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Regional areas left behind in Labor’s migration reform

Leader of The Nationals, David Littleproud, believes the Federal Labor Government’s reforms of the migration system are a start, but lack a clear strategy to help combat widespread worker shortages in rural, regional, and remote Australia.

Mr Littleproud said The Nationals were eager to have a genuine conversation with the Government, to help form a regional strategy that would build on targeted reforms and programs launched by the former Coalition government, which were aimed at addressing widespread worker and skills shortages.

“This is why we introduced the dedicated Agriculture Visa, which would have helped alleviate the severe worker shortages that regional Australia, and the entire supply chain, is currently facing, while also creating a new pathway to permanent residency through the Ag Visa, ” Mr Littleproud said.

“At last year’s job summit, we built on the introduction of the Ag Visa by highlighting the need for a regional visa to create an additional pathway for permanent residence in the regions.

“The Ag Visa was the biggest structural reform to the agricultural workforce in our nation’s history – and would have assisted in securing a workforce of the future to support this sector in reaching its goal of $100 billion in value by 2030.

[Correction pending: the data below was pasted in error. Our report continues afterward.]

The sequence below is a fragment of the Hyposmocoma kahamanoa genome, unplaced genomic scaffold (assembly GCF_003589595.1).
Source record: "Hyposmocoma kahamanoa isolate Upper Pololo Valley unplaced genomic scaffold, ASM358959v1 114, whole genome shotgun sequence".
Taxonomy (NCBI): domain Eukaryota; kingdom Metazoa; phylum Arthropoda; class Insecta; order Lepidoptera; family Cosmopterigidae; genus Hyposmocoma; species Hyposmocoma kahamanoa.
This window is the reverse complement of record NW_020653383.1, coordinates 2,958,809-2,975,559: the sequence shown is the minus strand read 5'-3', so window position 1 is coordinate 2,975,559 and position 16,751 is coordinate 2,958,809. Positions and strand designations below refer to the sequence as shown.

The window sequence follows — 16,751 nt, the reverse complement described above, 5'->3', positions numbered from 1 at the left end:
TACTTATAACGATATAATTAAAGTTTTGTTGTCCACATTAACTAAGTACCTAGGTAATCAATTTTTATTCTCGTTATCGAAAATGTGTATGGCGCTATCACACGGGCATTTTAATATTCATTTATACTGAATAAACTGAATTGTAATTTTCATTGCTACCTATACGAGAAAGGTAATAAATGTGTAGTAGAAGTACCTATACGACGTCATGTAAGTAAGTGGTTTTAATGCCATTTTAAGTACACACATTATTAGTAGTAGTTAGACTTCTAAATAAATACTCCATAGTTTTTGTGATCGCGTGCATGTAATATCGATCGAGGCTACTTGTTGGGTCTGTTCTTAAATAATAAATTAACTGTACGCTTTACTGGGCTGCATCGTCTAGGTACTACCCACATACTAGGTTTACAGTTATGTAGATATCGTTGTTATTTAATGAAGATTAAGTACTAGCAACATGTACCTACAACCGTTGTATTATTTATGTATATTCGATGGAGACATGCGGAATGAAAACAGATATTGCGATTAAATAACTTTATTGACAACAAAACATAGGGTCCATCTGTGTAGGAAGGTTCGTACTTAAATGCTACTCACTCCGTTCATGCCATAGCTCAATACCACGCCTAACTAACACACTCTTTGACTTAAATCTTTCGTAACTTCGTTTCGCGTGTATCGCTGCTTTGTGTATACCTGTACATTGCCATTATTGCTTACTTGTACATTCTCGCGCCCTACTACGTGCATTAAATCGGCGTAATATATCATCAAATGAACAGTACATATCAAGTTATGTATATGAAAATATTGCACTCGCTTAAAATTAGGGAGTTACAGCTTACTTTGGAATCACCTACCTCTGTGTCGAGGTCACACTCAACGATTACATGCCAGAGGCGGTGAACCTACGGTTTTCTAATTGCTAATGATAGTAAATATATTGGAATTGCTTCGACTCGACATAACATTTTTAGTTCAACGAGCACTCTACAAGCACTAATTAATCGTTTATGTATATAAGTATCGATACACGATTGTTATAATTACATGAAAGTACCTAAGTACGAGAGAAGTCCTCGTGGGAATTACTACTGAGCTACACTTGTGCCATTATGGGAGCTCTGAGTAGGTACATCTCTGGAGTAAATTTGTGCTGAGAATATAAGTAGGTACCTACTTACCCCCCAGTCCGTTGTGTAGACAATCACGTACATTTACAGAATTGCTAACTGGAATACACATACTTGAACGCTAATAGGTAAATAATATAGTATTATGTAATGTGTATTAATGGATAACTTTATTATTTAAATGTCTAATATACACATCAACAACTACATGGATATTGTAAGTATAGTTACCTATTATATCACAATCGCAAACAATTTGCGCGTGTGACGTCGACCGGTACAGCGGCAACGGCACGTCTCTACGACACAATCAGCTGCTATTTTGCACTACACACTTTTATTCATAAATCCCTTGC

“However, Labor’s decision to scrap this visa is unconscionable and is a massive kick in the guts for our farmers.”

During Thursday’s announcement, Home Affairs Minister Clare O’Neil said the government would take an evidence-based approach to identifying industries with skills shortages.

Mr Littleproud said the evidence and impact of worker shortages, not just in agriculture, but in a variety of industries including care, construction, and engineering, was already plain to see in regional areas.

“By bringing in this step, the Labor government has added in another level of bureaucracy in identifying skill shortages,” Mr Littleproud said.

“If they just left the city and visited regional areas, like The Nationals do every day, they would see the evidence of worker shortages for themselves.

“The challenges that we face in regional Australia are real and we want to be part of those solutions in a constructive way.

“We know that workforce shortages in our nation are far more acutely felt in regional communities. That’s why The Nationals are here, and willing to be part of any constructive or practical solutions.”


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